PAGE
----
Vulnerability

After a run at Elephant Butte Lake State Park, I was using the multi-level play structure on the playground near the end of the trail as my stretching station. I soon realized there were children not only climbing and sliding on the structure, but under it, using one of its platforms as a sheltered, shady cave. Remembering how much my friends and I loved secret, cave-like spaces when were around eight or nine like these boys, I hoped my presence didn’t bother them.

“Are you mostly with your dad?” one asked.

Ah. New friends getting to know each other. I suspected the boy who asked had divorced parents and spent more time with one than the other.

“I hardly ever see my mom,” the second boy replied with quiet force. “My mom is the least person in my whole life.”

He went on to talk about his father’s parents, and how he saw them a lot, but his pained and frustrated description of his relationship with his mother was what struck me. So did his new friend’s reaction. He simply listened. No advice, no interruptions, just silence.

When the story was complete, the listener let it rest a while, then exclaimed that they should go on the “zip line,” adding, “I don’t care if I break a bone!” Perfect timing.

They charged off to the part of the play structure where child can grab a sliding bar and zip from one platform to the next. It’s not high enough off the ground that a fall would do more than skin their knees, but the fear element must have made it more exciting, and taking risks together helped grow their friendship. Emotional risks as well as physical ones.

Vulnerability, not just doing things, is what makes friendship possible. Otherwise, you’re just acquaintances.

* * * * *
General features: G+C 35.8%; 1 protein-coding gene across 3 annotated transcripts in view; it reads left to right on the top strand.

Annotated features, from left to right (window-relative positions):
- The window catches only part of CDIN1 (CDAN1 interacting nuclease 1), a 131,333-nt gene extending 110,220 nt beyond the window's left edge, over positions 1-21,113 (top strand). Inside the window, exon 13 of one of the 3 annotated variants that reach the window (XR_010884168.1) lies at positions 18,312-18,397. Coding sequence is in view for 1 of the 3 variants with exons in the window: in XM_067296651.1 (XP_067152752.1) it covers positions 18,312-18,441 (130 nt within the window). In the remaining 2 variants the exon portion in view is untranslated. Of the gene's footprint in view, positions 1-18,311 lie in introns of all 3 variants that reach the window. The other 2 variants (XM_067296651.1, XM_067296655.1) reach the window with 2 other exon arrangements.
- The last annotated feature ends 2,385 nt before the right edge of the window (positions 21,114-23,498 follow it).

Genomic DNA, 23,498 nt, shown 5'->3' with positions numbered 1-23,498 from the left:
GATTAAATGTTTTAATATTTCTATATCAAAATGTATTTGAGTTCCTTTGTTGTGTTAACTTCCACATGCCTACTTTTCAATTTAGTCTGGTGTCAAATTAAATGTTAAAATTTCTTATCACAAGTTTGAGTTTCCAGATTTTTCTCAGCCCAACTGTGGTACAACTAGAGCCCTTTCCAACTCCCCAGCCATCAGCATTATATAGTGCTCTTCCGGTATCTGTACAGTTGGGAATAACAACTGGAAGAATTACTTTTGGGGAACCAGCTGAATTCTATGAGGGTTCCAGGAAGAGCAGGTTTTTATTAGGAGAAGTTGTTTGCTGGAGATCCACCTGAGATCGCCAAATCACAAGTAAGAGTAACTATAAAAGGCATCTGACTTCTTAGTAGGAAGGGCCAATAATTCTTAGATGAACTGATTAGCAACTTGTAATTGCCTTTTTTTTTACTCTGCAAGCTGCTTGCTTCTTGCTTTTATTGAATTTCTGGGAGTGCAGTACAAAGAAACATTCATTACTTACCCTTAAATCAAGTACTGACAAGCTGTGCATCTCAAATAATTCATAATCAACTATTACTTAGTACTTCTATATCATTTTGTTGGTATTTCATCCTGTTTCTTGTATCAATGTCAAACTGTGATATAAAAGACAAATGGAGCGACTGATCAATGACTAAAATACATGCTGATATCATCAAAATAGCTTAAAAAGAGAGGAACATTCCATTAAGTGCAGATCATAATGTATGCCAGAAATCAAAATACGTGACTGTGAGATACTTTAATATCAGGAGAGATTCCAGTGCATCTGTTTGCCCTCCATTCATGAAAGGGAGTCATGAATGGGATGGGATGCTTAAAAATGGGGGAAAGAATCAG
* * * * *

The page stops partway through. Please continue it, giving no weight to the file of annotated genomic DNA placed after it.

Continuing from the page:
I’m at a point in my work in progress where my protagonist is going through a deluge of stress and making major decisions about her relationships. She’ll form the strongest bond with the person who can listen and accept her vulnerability without judgment.

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Cut off and Connected

Last Sunday, a pleasant, sunny day in the mid-seventies, wasn’t a normal power outage sort of day—no storms, no wind. But around five-thirty p.m., a loud bang was followed by a loss of electrical power to a few blocks of T or C, just the stretch between my side of the street and the Rio Grande. No big deal, when you don’t need heat, lights, or air conditioning, and people right across the street do have power should you desperately need it for something. What the surprise outage did do was kick everyone it affected off their computers or TVs. Nice. I stopped reading a book review online, since the internet connection cut off, and wondered if my neighbor in Apartment 2 knew what was going on. When I arrived, the gentleman from the trailer next door was already there. My landlord soon joined us, and the four of us hung out and talked for a while. It’s not as if we never socialize with each other under normal circumstances, but the way we all went to one man’s apartment intrigued me. Sometimes, when we’re focused on screens, what we really want is a connection, and when the screen goes dark, we realize it. In this corner of T or C, we knew where to go for that human connection. My neighbor’s calm, humorous, welcoming nature made us gravitate toward him. His generosity gave us the assurance he wouldn’t object to our dropping in under the circumstances. He’s quiet, and I might not have met him if we weren’t neighbors, so I’m glad that we are. Simply being himself, at home in his true nature, he has the qualities of a spiritual teacher without claiming the title.